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The reporting obligations for taxpayers, relating to the disposal of residential property and the payment of any CGT liability, has changed.

Previously, a UK resident individual (or trust) disposing of UK property that results in a taxable gain was required to report that gain on their annual UK tax return. The deadline for reporting the gain and paying the tax due was 31 January following the year of the disposal. However, the law has now changed.

From 6 April 2020, upon the selling of a UK residential property, all vendors must:

  • File a 'Residential Property Return' within 30 days of the completion date of the transaction. Penalties will apply if the return is filed late. HMRC is, however, allowing a period of time to adjust and will not issue late filing penalties for returns received late up to and including 31 July 2020.
  • Pay an estimate of the capltal gains tax within 30 days of the completion date. This will be treated as a 'payment on account' against their total income tax and CGT liability for that year, calculated when the annual Self-Assessment Tax Return is submitted. Interest will accrue if the tax remains unpaid after 30 days.

Inintially, the vendor will therefore be required to make an informed guess how much tax is payable. This will depend on several factors such as personal income which may have to be estimated, potentially resulting in an under or overpayment. Final figures will likely not be known until the financial year has ended and the annual tax return is prepared. At this point the accurate capital gains liability can be calculated which could result in a refund or an additional payment being due. If additional tax is due on filing, interest will be payable at the standard rates set by HMRC.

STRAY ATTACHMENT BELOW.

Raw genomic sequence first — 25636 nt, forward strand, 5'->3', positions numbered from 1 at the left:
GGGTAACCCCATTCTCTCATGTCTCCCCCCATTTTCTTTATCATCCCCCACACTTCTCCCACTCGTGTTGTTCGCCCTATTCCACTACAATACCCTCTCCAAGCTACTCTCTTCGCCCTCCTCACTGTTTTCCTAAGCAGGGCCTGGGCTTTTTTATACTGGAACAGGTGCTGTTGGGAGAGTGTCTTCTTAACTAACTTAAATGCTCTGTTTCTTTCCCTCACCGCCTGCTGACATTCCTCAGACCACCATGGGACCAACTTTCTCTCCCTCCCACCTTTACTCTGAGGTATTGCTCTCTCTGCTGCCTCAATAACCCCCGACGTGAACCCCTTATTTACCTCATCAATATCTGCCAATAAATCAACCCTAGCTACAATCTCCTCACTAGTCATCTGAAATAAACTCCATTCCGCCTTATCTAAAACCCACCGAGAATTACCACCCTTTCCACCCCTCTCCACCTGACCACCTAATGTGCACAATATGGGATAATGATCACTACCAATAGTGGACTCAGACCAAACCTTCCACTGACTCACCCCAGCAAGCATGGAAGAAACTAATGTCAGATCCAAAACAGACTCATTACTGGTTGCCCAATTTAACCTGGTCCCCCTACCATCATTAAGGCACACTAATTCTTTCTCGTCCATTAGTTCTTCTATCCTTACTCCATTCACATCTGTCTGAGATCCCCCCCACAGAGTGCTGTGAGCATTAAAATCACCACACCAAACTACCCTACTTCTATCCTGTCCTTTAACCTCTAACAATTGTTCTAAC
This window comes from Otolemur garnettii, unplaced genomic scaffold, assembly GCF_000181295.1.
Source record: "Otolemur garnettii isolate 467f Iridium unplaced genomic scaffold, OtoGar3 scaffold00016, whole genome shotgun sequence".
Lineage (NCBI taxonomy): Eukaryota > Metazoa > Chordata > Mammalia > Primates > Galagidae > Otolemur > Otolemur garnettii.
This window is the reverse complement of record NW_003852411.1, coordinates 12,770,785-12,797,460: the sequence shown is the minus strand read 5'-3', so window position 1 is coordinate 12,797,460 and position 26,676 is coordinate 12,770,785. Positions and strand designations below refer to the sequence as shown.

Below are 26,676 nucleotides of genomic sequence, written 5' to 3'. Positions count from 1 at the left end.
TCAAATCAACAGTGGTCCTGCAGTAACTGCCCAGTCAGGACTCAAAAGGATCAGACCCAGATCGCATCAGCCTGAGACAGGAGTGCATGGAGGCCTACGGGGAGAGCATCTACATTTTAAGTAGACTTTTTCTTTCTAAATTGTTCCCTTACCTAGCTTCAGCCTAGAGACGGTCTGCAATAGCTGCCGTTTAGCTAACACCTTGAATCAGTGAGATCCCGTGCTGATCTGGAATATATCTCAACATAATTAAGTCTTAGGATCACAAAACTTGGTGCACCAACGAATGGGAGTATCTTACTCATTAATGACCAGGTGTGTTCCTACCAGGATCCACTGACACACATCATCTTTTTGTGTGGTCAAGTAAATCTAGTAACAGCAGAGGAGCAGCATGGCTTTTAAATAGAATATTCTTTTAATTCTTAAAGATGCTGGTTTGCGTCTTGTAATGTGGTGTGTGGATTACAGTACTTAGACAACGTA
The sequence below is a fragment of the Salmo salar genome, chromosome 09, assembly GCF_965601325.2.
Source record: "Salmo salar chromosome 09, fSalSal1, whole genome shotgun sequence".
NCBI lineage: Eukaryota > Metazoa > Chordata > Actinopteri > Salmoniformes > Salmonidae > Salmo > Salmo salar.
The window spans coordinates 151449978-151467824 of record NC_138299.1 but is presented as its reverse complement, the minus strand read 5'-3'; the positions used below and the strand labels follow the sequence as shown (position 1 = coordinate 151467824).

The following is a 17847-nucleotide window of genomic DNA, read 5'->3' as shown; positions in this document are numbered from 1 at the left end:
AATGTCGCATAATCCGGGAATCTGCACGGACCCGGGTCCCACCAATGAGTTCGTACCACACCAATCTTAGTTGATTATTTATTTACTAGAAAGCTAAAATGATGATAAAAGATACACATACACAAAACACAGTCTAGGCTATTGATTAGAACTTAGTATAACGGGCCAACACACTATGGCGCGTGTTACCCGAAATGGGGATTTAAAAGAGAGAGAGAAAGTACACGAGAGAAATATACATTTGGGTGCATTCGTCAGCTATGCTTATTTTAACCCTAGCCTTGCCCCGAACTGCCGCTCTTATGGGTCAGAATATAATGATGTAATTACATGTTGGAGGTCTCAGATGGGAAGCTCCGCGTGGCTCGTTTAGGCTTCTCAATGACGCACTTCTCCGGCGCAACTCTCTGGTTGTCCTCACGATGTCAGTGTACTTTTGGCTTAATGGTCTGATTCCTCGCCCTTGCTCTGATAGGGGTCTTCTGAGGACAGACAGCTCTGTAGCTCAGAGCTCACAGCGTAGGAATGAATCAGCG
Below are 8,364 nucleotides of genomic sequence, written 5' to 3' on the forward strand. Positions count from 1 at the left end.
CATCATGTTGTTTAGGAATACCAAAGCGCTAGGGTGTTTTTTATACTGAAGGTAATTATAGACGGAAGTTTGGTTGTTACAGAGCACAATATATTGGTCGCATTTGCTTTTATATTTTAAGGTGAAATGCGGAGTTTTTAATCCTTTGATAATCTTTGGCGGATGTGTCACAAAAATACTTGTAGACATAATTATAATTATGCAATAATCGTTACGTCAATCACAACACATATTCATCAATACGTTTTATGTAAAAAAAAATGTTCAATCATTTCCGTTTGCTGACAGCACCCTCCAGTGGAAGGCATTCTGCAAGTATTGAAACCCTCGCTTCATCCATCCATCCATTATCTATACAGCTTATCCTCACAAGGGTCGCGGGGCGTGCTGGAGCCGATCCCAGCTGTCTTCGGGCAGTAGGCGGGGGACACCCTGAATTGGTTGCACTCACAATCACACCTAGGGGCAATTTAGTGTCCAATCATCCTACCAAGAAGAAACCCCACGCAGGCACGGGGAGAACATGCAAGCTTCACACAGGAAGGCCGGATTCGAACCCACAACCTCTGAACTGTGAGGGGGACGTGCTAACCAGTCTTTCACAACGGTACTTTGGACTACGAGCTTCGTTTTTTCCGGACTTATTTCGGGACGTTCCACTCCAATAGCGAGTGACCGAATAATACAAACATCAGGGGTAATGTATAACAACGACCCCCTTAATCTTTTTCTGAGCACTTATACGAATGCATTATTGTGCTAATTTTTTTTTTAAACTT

The exceptions:

There will be some exceptions to the reporting requirement. Some common examples of where a return will not be required are:

  • Where the gain is covered by Principal Private Residence Relief for the duration of the taxpayer's ownership of the property.
  • If a loss arises on the sale of the property.
  • Where the gain is sheltered by capital losses crystalised before teh sale takes place.
  • Where the gain is small enough to be covered by the individual's annual exemption for the year of disposal.

It should be noted that the return and payment on account will not be required where the property disposed of is not residential property or where the property is situated outside the UK.

The above list is not exhaustive, therefore, if you have any doubt over whether a residential property return will need to be filed, we suggest you contact your accountants who should be able to provide you with assistance in calculating your CGT liability and fulfilling your reporting requirements.

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